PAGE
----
Is the Incarnation part of Christianity’s core?

In discussing Philip Kitcher’s book with other faculty, one colleague referred to the ‘core of Christianity’. When I asked what the core consisted of, the two things he mentioned were incarnation and resurrection. To many, these might seem like absolute essentials, without which one is not dealing with anything that could be called “Christianity”.

This initial impression may well be wrong. In this post, I will focus only on the first mentioned ‘core component’, namely a doctrine of incarnation. The term ‘Christian’ is closely connected with the Acts of the Apostles, and Luke’s two-volume work does not present Jesus as God incarnate. Indeed, I once shocked a fellow student by saying that the only person presented as claiming to be God incarnate in Luke-Acts is Simon Magus! We can go even further, after noting the points of intersection between Luke and John, and speculate that Luke’s portrait of Jesus may not have been merely traditional (or ‘primitive’, as they used to say), but may have consciously rejected the sorts of developments to which the Johannine literature witnesses. Luke’s portrait emphasizes a human Jesus, who grows in wisdom as well as years, and does amazing things because of the Spirit at work in him.

Since Luke’s writings are in the canon (indeed, they represent a substantial portion of it), it becomes all but impossible to argue that incarnation is a sine qua non of Christian identity – otherwise, we would have to say that part of the Christian canon was authored by someone who wasn’t in fact a Christian.

This need not lead to the other extreme, of a rejection of the doctrine, and of other doctrines that in turn result from and depend on it. For instance, the doctrine of the Trinity presumably would not exist, had there been no doctrine of the incarnation.

Personally, while I don’t feel that one can argue in a straightforward manner from the historical figure of Jesus to the doctrine of the Trinity, I nonetheless have great appreciation for Trinitarian theology. Perhaps this is a result of reading works by Staniloae, Moltmann and others who have made this particular symbolism come alive. Provided one is not overstretching what we can hope to know, and overly confident in our ability to define the nature of the divine essence, the symbol of trinitarian language can be extremely powerful and helpful. It allows for Christian theology to make the claim that God is eternal love. Since love that is not egocentric requires more than one person, the interpersonal nature of the depiction of God as Trinity incorporates this element in a central way. It also can helpfully symbolize the fact that, while we may say (with Hans Küng) that God is “at least personal”, we also need to add that God is “more than personal”, and this tripersonal symbol can be helpful in pointing us not merely to personal language but beyond it.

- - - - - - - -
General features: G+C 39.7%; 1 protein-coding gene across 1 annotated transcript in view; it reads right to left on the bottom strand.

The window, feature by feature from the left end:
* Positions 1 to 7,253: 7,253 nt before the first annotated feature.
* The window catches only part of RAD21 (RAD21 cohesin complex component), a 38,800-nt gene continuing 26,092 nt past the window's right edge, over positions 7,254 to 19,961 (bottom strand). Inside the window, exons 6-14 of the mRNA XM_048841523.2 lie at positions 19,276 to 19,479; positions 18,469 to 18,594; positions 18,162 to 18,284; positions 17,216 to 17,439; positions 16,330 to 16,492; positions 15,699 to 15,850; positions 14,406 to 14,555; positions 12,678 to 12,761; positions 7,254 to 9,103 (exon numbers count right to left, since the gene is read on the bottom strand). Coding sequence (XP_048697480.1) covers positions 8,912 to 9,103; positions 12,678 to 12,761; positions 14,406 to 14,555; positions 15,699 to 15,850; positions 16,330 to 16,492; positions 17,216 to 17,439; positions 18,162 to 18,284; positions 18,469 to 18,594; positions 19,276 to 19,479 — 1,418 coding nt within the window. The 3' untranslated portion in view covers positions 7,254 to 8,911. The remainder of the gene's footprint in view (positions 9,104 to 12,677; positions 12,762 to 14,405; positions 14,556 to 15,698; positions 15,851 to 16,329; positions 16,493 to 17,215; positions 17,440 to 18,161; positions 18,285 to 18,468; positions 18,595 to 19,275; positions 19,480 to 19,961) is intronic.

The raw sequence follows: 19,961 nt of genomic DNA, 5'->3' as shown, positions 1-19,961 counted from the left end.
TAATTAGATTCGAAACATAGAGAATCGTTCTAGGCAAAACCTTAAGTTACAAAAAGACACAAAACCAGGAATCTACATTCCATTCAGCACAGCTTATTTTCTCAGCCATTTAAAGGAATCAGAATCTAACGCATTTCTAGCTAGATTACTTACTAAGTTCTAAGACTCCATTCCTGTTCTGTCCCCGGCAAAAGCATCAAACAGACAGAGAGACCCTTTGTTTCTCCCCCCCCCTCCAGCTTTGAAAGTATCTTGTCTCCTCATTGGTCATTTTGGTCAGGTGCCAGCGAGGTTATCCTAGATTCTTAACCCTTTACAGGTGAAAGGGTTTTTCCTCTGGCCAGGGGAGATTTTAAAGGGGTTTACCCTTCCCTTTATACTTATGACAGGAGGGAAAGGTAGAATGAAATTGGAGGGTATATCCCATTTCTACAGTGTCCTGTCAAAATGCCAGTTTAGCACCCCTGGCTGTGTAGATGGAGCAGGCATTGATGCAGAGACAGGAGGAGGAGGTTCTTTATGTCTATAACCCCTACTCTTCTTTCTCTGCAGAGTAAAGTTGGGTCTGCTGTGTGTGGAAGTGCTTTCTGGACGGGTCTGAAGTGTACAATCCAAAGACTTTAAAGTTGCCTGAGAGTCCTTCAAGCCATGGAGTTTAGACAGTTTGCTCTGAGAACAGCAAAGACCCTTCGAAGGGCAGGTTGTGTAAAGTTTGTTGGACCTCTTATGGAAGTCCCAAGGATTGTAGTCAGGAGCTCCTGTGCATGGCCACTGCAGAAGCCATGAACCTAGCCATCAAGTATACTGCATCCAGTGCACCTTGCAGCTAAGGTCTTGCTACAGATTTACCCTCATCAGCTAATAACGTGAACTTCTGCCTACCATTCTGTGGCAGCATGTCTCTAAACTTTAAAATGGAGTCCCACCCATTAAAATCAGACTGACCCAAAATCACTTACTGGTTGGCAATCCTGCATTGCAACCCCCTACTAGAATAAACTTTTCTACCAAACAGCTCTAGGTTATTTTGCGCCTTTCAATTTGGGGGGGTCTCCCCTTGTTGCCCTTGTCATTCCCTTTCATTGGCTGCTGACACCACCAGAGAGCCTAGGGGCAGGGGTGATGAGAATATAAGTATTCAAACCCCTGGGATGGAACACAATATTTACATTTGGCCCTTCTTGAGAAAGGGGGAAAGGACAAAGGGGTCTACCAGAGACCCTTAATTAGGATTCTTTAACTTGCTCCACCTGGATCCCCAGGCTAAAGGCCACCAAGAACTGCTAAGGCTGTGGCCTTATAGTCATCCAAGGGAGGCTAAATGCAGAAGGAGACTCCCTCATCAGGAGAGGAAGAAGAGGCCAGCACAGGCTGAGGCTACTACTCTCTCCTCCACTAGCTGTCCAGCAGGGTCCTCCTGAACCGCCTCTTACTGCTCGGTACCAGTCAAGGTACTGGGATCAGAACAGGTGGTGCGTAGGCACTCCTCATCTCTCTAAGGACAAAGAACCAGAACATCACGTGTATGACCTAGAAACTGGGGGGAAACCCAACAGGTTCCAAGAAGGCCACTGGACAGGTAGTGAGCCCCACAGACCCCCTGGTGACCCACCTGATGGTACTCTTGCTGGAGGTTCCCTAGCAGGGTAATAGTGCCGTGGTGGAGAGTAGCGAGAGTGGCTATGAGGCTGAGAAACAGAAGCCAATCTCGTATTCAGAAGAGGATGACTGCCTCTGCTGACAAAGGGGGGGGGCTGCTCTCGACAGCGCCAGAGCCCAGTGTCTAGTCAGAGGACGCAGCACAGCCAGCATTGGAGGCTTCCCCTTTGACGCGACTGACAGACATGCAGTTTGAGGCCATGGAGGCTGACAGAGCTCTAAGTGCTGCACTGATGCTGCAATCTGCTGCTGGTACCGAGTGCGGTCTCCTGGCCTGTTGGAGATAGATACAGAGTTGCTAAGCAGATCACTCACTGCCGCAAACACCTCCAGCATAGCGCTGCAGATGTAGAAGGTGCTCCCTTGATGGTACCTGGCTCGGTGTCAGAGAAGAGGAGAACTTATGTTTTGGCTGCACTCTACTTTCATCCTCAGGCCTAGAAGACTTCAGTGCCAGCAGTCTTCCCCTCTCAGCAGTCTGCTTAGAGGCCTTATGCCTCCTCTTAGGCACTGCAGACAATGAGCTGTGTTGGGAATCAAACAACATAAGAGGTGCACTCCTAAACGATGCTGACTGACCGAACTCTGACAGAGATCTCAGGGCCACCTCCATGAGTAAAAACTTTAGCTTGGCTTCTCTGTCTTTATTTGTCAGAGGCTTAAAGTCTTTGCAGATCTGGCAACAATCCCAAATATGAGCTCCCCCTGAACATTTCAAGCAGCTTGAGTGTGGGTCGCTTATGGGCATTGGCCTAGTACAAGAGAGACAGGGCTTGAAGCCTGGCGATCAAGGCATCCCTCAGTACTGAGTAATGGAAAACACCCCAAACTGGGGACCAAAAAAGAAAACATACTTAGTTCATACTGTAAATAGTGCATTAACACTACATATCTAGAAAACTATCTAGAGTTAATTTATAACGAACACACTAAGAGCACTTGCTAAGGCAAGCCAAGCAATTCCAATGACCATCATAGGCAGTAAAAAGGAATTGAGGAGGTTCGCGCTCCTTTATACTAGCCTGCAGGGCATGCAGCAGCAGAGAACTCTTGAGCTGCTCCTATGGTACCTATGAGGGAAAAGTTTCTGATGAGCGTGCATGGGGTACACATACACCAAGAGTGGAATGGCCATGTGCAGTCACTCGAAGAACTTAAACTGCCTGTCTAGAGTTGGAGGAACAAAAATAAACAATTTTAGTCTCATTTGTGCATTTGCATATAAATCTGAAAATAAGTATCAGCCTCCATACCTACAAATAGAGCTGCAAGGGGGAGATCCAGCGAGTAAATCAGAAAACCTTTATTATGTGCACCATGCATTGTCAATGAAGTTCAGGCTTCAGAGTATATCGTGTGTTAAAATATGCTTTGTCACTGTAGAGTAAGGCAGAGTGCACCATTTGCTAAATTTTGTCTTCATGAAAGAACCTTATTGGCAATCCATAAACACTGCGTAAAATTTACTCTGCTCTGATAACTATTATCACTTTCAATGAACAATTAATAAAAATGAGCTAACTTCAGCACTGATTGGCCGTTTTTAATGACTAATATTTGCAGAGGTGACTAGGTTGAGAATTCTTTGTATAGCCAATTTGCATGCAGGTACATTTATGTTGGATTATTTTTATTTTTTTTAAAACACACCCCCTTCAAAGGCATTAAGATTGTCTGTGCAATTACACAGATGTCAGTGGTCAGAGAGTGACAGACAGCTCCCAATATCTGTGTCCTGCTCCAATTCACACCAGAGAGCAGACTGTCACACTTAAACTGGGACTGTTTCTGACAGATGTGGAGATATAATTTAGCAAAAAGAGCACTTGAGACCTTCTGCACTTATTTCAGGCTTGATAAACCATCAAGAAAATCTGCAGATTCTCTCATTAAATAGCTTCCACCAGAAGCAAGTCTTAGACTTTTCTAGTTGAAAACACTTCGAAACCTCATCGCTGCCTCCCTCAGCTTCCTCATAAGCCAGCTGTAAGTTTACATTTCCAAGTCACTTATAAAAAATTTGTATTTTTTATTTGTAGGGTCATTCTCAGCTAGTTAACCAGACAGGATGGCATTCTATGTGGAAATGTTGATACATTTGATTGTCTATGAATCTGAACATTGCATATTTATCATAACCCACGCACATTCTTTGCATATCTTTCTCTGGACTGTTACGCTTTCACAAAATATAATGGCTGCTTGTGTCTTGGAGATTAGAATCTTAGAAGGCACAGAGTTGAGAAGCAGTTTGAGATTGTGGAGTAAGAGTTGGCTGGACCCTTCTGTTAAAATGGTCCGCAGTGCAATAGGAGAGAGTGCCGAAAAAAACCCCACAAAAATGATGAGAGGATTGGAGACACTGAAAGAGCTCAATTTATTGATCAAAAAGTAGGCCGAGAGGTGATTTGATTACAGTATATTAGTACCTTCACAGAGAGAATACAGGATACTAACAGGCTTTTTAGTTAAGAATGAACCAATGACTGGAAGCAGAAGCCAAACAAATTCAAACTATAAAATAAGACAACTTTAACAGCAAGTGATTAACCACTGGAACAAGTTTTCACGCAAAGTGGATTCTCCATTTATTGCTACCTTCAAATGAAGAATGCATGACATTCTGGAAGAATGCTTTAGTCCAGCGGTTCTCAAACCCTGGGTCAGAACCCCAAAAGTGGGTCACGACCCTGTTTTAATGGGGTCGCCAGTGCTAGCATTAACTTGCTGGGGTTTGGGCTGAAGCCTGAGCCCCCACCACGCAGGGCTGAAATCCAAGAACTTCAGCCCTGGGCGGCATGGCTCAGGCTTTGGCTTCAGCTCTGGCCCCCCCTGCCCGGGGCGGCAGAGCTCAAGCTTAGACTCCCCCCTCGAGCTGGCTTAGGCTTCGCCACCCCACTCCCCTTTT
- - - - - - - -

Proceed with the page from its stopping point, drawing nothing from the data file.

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  • Ian

    Well, if incarnation is a necessary condition, then I can’t call myself Christian. But then, if “belief in God” is a necessary condition, I’d run into trouble (“it depends on how you define God”).

  • Quixie

    Yeah . . . I am disqualified on both fronts if both resurrection and incarnation are absolute essentials.Good post. I too have a great appreciation for trinitarian theology (from a mythological standpoint). Always interested in the phenomenology of faith, I like to get insight into people’s sources of it. The trinity concept has been one of the world’s classic unsolvable mysteries since before its Christian manifestation (e.g. like the Aum in Hinduism). I enjoy reading attepmts to describe the tripartite nature(heck, one could argue for polypartite unity from some of the animistic religions) of the divine.Here’s a couple of posts, a long one by a secular humanist—ironically, enough—, and a shorter one by a Catholic humanist (if such a tag be allowed): comments about the humanity that Luke continually insists was Jesus’ throughout his gospel are well put — although . . . I wouldn’t lump Luke/Acts into a single untit as some scholars are wont to do. I don’t think those two books were written by a single author . . . I realize that’s the conventional view, (even the consensus view), but I find the arguments of John Knox and Joseph Tyson and Stephan Hoeller pretty compelling (i.e. re: Ur-Luke and later redactions by Marcion and Polycarp). But that’s a subject all its own.btw . . . . I managed to contribute 70 grains of rice to that website . . . it’s hard!! . . . . . I guess one way to solve that doomsday puzzle is to have a dictionary handy.It’s okay, though; by all accounts this tripartite divine thingy would be okay with cheating in order to feed people. 😀